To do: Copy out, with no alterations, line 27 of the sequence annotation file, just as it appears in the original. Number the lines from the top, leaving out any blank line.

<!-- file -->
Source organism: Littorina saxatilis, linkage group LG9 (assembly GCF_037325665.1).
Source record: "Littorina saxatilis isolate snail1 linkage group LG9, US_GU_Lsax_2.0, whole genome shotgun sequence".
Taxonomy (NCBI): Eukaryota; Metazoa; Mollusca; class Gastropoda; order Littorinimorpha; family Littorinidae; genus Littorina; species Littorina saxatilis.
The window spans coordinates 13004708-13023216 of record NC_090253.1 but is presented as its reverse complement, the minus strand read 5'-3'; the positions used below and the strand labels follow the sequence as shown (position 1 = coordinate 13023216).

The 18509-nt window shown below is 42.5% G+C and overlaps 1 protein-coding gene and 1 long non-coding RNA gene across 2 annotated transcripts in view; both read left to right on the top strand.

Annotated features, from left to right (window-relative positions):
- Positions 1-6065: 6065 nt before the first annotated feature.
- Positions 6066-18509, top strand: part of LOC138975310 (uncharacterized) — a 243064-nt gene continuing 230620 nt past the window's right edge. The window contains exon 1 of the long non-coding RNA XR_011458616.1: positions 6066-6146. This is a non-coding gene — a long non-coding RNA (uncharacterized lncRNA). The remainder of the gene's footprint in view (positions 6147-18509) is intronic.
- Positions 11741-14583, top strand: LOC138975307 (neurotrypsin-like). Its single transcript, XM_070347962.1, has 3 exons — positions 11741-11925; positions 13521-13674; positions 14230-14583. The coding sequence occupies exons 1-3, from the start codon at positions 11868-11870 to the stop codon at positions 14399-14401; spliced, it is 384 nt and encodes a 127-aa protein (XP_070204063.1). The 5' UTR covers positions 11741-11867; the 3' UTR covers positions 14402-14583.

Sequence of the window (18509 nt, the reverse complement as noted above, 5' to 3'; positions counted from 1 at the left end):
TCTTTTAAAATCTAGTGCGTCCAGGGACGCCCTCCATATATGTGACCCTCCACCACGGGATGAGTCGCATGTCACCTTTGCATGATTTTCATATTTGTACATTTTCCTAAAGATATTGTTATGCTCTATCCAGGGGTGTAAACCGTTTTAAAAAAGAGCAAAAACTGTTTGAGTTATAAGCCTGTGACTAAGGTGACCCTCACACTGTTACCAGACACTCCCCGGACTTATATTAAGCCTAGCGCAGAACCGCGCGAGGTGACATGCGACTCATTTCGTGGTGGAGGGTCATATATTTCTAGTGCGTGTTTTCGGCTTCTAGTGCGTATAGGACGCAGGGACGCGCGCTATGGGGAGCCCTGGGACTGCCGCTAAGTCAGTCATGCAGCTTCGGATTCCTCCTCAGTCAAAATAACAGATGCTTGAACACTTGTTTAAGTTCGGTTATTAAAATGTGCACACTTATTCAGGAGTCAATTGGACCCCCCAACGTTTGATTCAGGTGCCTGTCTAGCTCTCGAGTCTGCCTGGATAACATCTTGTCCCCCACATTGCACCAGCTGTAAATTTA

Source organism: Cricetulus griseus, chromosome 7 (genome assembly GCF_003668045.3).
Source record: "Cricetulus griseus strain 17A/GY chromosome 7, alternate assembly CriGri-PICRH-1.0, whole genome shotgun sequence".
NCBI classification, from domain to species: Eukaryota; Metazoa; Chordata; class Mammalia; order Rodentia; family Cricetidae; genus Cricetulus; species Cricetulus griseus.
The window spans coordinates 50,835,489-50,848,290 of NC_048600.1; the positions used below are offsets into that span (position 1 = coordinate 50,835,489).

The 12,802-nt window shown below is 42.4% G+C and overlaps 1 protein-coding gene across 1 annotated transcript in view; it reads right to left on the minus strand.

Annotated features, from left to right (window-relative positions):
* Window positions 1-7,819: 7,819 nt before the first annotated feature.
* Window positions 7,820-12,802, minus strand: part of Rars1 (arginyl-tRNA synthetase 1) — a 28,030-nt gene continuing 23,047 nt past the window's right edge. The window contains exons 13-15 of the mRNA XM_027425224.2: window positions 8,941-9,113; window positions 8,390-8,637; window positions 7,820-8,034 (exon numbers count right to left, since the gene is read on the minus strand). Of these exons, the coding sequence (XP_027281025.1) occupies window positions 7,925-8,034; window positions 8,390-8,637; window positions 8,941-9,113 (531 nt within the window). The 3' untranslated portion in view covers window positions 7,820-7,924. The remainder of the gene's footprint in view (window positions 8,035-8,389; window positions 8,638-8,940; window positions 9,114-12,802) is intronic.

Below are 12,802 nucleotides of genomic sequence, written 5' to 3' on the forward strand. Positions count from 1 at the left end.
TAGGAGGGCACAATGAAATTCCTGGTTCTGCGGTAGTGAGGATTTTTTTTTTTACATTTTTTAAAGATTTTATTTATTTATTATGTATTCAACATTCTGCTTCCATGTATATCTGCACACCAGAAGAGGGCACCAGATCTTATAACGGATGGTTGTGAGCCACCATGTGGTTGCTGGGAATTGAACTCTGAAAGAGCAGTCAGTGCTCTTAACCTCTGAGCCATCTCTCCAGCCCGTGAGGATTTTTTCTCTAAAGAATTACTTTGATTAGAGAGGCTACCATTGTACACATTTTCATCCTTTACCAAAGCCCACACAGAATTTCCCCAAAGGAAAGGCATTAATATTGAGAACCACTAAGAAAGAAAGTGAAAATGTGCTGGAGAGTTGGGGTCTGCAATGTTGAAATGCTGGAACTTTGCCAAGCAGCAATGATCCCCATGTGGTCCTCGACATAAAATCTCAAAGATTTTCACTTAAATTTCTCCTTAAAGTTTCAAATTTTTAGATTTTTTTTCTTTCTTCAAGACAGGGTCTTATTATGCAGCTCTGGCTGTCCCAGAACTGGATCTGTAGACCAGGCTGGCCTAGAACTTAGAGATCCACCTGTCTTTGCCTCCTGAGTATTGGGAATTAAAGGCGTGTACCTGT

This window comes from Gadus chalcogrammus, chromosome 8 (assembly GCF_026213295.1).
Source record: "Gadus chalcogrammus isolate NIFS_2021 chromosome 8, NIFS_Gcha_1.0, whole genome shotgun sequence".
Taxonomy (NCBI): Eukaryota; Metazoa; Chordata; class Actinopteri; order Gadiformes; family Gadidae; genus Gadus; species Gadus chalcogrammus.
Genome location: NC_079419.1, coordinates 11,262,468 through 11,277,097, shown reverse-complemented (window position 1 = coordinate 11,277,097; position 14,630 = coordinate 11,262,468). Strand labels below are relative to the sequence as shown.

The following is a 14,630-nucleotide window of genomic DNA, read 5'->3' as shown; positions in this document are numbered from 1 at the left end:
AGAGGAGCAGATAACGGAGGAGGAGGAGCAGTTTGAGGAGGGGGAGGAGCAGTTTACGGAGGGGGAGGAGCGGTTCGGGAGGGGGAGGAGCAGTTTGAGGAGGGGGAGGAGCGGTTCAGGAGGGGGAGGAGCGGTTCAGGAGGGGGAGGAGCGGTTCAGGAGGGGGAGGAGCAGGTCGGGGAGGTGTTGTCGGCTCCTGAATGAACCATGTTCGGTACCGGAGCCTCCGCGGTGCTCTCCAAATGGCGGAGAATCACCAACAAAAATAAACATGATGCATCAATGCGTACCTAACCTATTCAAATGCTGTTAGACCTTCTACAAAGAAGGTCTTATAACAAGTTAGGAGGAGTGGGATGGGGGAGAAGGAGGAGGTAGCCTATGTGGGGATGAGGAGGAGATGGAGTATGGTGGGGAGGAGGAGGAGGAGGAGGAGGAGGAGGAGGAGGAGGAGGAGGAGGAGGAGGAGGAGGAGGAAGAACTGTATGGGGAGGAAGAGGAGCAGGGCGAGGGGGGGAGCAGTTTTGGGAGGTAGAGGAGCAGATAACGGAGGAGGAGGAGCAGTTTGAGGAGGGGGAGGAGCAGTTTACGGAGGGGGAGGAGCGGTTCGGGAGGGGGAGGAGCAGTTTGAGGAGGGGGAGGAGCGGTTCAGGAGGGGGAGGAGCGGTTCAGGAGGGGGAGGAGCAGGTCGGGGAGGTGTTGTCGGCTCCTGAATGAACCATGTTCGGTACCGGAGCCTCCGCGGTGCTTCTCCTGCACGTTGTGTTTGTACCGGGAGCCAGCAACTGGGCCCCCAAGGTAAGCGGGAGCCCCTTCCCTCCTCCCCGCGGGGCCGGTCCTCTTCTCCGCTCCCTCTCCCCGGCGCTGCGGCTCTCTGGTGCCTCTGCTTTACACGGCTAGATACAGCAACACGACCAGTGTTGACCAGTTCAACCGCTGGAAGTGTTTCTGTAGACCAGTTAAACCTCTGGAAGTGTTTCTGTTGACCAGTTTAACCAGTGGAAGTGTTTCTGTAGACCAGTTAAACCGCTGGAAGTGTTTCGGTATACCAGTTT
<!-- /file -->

AGAGGAGCAGATAACGGAGGAGGAGGAGCAGTTTGAGGAGGGGGAGGAGCAGTTTACGGAGGGGGAGGAGCGGTTCGGGAGGGGGAGGAGCAGTTTGAGGAGGGGGAGGAGCGGTTCAGGAGGGGGAGGAGCGGTTCAGGAGGGGGAGGAGCGGTTCAGGAGGGGGAGGAGCAGGTCGGGGAGGTGTTGTCGGCTCCTGAATGAACCATGTTCGGTACCGGAGCCTCCGCGGTGCTCTCCAAATGGCGGAGAATCACCAACAAAAATAAACATGATGCATCAATGCGTACCTAACCTATTCAAATGCTGTTAGACCTTCTACAAAGAAGGTCTTATAACAAGTTAGGAGGAGTGGGATGGGGGAGAAGGAGGAGGTAGCCTATGTGGGGATGAGGAGGAGATGGAGTATGGTGGGGAGGAGGAGGAGGAGGAGGAGGAGGAGGAGGAGGAGGAGGAGGAGGAGGAGGAGGAGGAGGAAGAACTGTATGGGGAGGAAGAGGAGCAGGGCGAGGGGGGGAGCAGTTTTGGGAGGTAGAGGAGCAGATAACGGAGGAGGAGGAGCAGTTTGAGGAGGGGGAGGAGCAGTTTACGGAGGGGGAGGAGCGGTTCGGGAGGGGGAGGAGCAGTTTGAGGAGGGGGAGGAGCGGTTCAGGAGGGGGAGGAGCGGTTCAGGAGGGGGAGGAGCAGGTCGGGGAGGTGTTGTCGGCTCCTGAATGAACCATGTTCGGTACCGGAGCCTCCGCGGTGCTTCTCCTGCACGTTGTGTTTGTACCGGGAGCCAGCAACTGGGCCCCCAAGGTAAGCGGGAGCCCCTTCCCTCCTCCCCGCGGGGCCGGTCCTCTTCTCCGCTCCCTCTCCCCGGCGCTGCGGCTCTCTGGTGCCTCTGCTTTACACGGCTAGATACAGCAACACGACCAGTGTTGACCAGTTCAACCGCTGGAAGTGTTTCTGTAGACCAGTTAAACCTCTGGAAGTGTTTCTGTTGACCAGTTTAACCAGTGGAAGTGTTTCTGTAGACCAGTTAAACCGCTGGAAGTGTTTCGGTATACCAGTTT